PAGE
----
For the purpose of diagnosing carpal tunnel syndrome (CTS) there are two types of electrodiagnostic nerve tests generally used... BUT FIRST electrodiagnostic is pronounced Elect-trow-DIE-ag-noss-tick.
This article will talk about the electromyogram (Elect-trow-MY-O-gram) OR EMG for short!
To learn about the second type of test or study
See Nerve Conduction Study (NCS)
An EMG is a test that is used to record the electrical activity of muscles. As you may or may not know, when muscles are used they produce an electrical current of sorts.
Although an EMG test may be used to diagnose CTS, it also can help detect any abnormal muscle electrical activity that can occur in many diseases and conditions such as muscular dystrophy, pinched nerves, ALS (i.e. Lou Gehrigs disease) disc herniation, diabetic neuropathy and others.
EMG's are often ordered in patients who have unexplained muscle weakness. The EMG can help determine between muscle conditions in which the problem started in the muscle ITSELF and muscle weakness due to NERVE DISORDERS.
Patients often ask me....will this test hurt? and the answer is.....Yes, it will hurt some...it will sting, like getting a tiny shot with each needle used.
NEEDLES you say!!... hold on, these aren't your normal shot needles...they are much smaller in diameter.
A small fine needle is inserted through the skin into the muscle. The electrical activity is detected by this needle (which acts like an electrode). The electrical activity is viewed on a screen and then recorded and printed out on a report. Usually several electrode needles will need to be used since muscles are often fairly large. Sometimes the patient may be asked to flex or contract the muscle so a reading during muscle activity can be obtained.
An EMG test should be obtained along with a NCS. The actual test usually takes around 30 minutes. Your doctor should generally test both arms/hands especially if you are having symptoms in both upper extremities or you have an underlying medical condition.
See CARPAL TUNNEL SYNDROME CAUSES. You really shouldn't have an EMG study until you have had symptoms for at least 3 weeks and preferably 6 weeks, unless the injury is from an acute trauma (i.e. laceration, car wreck etc..). If you test too early, the study may be normal since it takes at least a couple of weeks for nerve damage to show up.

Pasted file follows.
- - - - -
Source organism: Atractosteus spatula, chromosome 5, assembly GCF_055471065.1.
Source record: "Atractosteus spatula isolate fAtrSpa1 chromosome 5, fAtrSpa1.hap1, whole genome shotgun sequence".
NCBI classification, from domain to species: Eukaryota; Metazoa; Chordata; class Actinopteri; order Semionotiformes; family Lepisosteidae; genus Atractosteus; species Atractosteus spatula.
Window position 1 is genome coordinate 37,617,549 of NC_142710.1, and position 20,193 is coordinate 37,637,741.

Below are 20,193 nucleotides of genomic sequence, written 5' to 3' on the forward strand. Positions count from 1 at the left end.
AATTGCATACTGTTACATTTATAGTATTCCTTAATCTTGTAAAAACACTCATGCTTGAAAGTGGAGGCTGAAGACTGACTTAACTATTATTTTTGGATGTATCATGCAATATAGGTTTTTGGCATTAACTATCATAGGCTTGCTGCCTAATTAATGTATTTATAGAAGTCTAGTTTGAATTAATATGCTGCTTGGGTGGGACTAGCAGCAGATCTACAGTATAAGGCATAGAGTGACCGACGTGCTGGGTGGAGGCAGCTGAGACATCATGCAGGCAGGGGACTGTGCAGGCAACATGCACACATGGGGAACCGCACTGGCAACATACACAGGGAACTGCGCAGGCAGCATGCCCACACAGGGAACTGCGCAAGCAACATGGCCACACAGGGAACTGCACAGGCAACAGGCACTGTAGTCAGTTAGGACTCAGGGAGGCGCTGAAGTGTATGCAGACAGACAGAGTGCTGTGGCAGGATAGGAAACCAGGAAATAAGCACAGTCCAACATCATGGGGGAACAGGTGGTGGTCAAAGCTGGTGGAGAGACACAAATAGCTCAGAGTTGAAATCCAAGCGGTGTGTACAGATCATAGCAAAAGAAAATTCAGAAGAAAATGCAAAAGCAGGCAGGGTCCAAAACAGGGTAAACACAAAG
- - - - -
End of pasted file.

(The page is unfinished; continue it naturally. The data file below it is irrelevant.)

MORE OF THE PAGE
EMG's are Falsely Negative in about 5-8% of CTS cases. In other words the test is showing Falsely that you DON'T have CTS when in fact you do....BUT the good news is it's Accurate over 90-95% of the time!
I will list some variables that can effect the outcome of an EMG test:
1) Training- What kind of training does the specialist doing the actual test have?
2) Experience- How long has he/she been doing EMG testing?
3) Use of a technician- Is the specialist doing the actual test ( i.e. insertion of electrode needles)
4) Skin temperature- Cold weather can make the skin colder than normal, make sure your skin temp. is checked before testing is done. If not the test may be inaccurate...and it may have to be repeated.
The specialist is usually a neurologist or physiatrist (Fizz-zy-uh-trist). They should be board-certified in their field of medicine...(example: In neurology - A board certified neurologist). But, they should also be board certified in Electrodiagnostic Medicine.
One report says that only 35% are board certified in electrodiagnostic medicine. Another report showed that 40% of physicians currently doing EMG's are performing studies below the acceptable level!
As far as cost, that can vary by area. In my area a NCS/EMG for upper extremities cost around $450.00. Remember, that an
EMG test for carpal tunnel syndrome is a valuable test in diagnosing CTS...especially when done in conjunction with a nerve conduction study.
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